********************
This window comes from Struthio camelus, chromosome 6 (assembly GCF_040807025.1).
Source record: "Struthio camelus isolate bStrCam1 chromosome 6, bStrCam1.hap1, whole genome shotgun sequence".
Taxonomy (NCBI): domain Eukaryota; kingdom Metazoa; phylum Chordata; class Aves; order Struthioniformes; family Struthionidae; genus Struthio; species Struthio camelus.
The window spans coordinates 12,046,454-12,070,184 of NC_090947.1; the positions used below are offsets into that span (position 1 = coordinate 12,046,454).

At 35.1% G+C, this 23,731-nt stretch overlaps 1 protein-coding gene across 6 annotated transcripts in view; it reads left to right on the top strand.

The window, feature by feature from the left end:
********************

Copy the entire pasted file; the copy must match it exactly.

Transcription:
This window comes from Struthio camelus, chromosome 6 (assembly GCF_040807025.1).
Source record: "Struthio camelus isolate bStrCam1 chromosome 6, bStrCam1.hap1, whole genome shotgun sequence".
Taxonomy (NCBI): domain Eukaryota; kingdom Metazoa; phylum Chordata; class Aves; order Struthioniformes; family Struthionidae; genus Struthio; species Struthio camelus.
The window spans coordinates 12,046,454-12,070,184 of NC_090947.1; the positions used below are offsets into that span (position 1 = coordinate 12,046,454).

At 35.1% G+C, this 23,731-nt stretch overlaps 1 protein-coding gene across 6 annotated transcripts in view; it reads left to right on the top strand.

The window, feature by feature from the left end: